When the landlord can't pay the rent

A New York apartment building

TEXT OF INTERVIEW

Tess Vigeland: Whether you believe a housing bailout is necessary or a terrible idea, there is another true victim in the mortgage mess: the renter who's living in a house that's about to foreclose.

Aleksandra Todorova is with SmartMoney.com.


Vigeland: Tell us what's happening in this situation.

Aleksandra Todorova: Well, the problem for renters is that for them it's really out of the blue. They're not the owners of the property. So, the landlord has been foreclosed on and what happens after foreclosure is typically the new owner -- these days mostly the banks -- want a property without any tenants in it, so what they do is they evict whoever lives there. Even if you have a lease, even if you signed a one-year lease a month ago, if that house is foreclosed on, you basically lose your rental.

Vigeland: How widespread is this problem at this point?

Todorova: No specific numbers exist as of yet. Some estimates have put the proportion of rental properties in foreclosure at 20 percent on average throughout the country, but in some states like California, Florida -- basically the states that had this huge run up in real estate prices, where you saw the most speculators buy real estate -- there you could get as much as 30 percent or more of the properties that are foreclosed on basically were purchased by investors. So, you potentially have people living there as rentals.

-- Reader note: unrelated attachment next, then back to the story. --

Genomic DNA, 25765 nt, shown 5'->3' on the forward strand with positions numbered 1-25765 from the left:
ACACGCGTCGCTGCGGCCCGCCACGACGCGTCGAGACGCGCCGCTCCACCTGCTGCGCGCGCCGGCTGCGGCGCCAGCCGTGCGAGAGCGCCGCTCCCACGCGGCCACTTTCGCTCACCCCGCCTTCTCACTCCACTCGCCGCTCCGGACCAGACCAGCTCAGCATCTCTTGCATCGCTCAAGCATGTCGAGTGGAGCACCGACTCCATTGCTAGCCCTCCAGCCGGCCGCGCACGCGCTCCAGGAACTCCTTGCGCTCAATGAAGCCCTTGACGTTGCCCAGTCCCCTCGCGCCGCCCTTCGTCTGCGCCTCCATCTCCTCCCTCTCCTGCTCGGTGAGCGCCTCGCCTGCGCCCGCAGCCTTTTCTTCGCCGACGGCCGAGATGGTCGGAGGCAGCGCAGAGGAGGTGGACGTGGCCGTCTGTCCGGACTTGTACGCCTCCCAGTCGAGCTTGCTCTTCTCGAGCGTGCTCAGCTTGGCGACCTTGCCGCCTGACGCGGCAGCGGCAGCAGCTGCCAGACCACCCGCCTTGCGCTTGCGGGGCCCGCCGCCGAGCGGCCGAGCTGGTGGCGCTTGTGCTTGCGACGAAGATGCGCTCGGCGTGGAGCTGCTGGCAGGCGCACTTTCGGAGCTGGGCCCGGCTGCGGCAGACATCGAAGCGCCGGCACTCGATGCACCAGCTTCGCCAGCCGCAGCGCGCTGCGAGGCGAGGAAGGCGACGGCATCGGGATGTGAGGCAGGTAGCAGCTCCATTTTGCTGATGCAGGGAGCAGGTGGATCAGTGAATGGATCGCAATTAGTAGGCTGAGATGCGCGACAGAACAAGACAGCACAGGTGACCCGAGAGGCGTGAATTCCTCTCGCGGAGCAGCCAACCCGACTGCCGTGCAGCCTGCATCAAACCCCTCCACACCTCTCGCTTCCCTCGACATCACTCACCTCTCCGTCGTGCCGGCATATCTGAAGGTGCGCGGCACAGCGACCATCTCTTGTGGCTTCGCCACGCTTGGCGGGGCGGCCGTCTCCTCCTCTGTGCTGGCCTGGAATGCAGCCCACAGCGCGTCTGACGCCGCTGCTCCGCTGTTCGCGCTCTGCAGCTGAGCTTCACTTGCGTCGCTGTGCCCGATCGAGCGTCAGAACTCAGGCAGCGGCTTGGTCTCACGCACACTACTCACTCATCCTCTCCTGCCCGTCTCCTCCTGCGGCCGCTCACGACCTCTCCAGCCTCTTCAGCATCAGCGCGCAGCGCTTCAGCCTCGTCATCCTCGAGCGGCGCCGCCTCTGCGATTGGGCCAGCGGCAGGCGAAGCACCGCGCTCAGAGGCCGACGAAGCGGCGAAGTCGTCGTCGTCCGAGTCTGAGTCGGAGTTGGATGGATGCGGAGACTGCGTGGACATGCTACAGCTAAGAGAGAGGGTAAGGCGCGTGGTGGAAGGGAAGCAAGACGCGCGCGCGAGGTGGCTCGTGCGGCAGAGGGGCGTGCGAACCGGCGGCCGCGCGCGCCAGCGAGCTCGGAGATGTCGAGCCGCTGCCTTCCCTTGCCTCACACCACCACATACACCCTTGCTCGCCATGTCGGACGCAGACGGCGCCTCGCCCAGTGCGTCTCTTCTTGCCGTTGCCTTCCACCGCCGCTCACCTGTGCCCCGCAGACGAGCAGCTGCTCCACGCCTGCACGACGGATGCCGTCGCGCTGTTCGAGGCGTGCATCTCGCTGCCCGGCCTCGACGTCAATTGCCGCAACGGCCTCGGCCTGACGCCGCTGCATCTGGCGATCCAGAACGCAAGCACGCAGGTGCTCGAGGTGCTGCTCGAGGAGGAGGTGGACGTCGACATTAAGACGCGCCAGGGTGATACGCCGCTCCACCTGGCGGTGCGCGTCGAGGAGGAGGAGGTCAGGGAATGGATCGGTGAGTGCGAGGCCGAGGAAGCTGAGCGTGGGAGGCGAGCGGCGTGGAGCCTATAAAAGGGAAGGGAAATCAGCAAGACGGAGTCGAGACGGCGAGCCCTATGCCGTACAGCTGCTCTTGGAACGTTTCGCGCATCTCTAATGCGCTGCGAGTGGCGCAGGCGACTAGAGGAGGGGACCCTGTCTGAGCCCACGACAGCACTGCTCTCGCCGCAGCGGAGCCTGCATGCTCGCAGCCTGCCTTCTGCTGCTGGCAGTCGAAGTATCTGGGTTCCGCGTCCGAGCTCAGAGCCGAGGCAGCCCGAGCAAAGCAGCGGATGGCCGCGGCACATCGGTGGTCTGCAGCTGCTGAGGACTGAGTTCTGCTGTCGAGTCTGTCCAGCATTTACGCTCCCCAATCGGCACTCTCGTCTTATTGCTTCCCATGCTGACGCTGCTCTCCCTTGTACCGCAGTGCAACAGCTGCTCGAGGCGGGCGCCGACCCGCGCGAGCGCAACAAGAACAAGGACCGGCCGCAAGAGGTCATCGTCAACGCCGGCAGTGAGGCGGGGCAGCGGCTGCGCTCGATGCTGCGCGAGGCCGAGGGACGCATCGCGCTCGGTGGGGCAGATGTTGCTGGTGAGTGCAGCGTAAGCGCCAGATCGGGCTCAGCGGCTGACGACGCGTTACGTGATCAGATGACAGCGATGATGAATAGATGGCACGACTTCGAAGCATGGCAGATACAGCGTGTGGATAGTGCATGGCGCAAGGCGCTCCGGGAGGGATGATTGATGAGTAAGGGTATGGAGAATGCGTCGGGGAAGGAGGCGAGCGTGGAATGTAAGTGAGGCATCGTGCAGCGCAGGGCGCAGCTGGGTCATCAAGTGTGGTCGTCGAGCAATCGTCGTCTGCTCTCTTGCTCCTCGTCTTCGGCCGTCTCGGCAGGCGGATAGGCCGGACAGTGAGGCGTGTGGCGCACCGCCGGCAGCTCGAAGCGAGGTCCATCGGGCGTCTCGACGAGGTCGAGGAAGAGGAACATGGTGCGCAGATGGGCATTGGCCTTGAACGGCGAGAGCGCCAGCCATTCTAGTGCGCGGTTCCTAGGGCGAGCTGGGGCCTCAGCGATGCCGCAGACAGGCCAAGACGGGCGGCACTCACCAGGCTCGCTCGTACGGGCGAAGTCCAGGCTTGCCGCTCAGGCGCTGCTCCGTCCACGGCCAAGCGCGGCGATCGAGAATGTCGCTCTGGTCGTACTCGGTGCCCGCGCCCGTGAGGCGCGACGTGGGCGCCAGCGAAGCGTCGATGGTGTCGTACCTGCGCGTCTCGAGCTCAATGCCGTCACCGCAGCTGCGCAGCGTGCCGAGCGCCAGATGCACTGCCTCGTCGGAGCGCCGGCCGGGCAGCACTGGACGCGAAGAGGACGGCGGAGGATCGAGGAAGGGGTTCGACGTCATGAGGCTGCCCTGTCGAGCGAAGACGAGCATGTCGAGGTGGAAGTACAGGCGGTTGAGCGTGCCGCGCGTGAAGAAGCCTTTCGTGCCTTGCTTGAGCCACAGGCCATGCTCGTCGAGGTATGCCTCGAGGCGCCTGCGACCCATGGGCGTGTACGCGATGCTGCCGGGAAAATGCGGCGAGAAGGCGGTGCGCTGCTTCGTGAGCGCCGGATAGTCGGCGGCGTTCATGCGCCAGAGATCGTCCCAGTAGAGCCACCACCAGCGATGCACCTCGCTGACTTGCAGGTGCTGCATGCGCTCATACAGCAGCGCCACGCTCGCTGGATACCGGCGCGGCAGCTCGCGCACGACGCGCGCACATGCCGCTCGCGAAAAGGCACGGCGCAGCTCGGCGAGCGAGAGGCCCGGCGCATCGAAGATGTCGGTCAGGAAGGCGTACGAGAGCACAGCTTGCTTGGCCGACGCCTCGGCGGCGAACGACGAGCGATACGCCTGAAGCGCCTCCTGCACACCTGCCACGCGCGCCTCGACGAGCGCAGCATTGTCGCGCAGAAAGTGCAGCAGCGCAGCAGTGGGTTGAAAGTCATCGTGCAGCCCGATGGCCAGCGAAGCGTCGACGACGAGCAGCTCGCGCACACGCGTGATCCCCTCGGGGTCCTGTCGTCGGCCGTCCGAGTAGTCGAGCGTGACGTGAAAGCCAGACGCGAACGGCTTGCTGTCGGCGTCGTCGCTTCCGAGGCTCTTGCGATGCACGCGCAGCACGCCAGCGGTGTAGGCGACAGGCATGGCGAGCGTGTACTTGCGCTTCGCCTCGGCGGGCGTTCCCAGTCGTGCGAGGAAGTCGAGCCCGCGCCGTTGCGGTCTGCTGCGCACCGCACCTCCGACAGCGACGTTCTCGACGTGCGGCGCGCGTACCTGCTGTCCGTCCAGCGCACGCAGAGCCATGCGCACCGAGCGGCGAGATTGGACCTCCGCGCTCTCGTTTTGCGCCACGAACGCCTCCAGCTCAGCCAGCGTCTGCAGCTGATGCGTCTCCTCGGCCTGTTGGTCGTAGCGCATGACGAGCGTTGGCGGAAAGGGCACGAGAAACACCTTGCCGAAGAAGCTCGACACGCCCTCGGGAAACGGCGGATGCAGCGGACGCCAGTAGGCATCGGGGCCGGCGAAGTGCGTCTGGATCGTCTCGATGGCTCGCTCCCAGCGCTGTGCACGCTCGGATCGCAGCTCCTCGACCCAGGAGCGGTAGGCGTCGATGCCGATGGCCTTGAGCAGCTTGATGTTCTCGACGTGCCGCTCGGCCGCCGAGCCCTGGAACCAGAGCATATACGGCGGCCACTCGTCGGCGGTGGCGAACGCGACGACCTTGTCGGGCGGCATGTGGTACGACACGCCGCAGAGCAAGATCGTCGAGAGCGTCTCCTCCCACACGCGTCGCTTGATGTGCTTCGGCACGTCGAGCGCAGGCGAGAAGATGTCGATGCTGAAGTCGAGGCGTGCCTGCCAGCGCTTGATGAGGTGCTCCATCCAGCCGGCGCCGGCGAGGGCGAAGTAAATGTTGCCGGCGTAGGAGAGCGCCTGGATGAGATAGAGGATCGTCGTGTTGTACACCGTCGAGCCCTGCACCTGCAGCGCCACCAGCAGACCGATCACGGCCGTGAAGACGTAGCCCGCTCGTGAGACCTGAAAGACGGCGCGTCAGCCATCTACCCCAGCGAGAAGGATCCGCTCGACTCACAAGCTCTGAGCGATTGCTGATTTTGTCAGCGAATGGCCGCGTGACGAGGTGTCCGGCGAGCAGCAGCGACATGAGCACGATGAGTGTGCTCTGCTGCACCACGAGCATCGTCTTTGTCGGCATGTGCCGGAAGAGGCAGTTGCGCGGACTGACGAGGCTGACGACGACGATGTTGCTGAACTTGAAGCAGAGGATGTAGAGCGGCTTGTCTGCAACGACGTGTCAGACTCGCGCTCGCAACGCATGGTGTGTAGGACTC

Vigeland: How is it possible that a renter can just be thrown out on the street? Don't they have any rights under the lease, even when the bank takes over the house?

Todorova: Unfortunately, that's the thing. In most states, a foreclosure basically invalidates your lease. It's all a matter of good will to let you stay until the end of your lease or kick you out.

Vigeland: Wow. Is there any recourse on the part of the renter? Can you get any of your money back, even say, a security deposit or a pet deposit?

Todorova: The problem is that while technically, yes you can and you are entitled to your deposit and you could even take your landlord to small claims court, it's all a question of whether you can collect the money. Don't forget, these landlords are people who themselves are in big financial trouble.

Vigeland: Right.

Todorova: You have a line of creditors, so you're really at the end of the line.

Vigeland: This is awfully scary to think about for anyone who is renting right now. Is there any way to know whether this is coming down the pike for you? Do you have any right to go and ask your landlord if they're in any sort of financial trouble that would lead to a foreclosure?

Todorova: You absolutely could. Whether they would tell you, that's another question. It kind of sounds a little unfair that a landlord can research you and can pull your credit but tenants very rarely, if ever, can research their landlords. You could ask your landlord to give you a copy of their credit report; you could use that as a negotiating strategy, tell them "I will not move in until I see everything is fine on your end." Or, once you're in your rental already, you could check whether your landlord has already defaulted. This is very easy to find. When the landlord defaults on their payments, when they stop making their payments to the lender, the lender will file a notice of default. If you find something, you have maybe a few months to figure out what your next step is. If you don't, then that's good news.

Vigeland: Aleksandra Todorova is a senior writer with SmartMoney.com. Thanks for helping us out today.

Todorova: Thanks for having me Tess.

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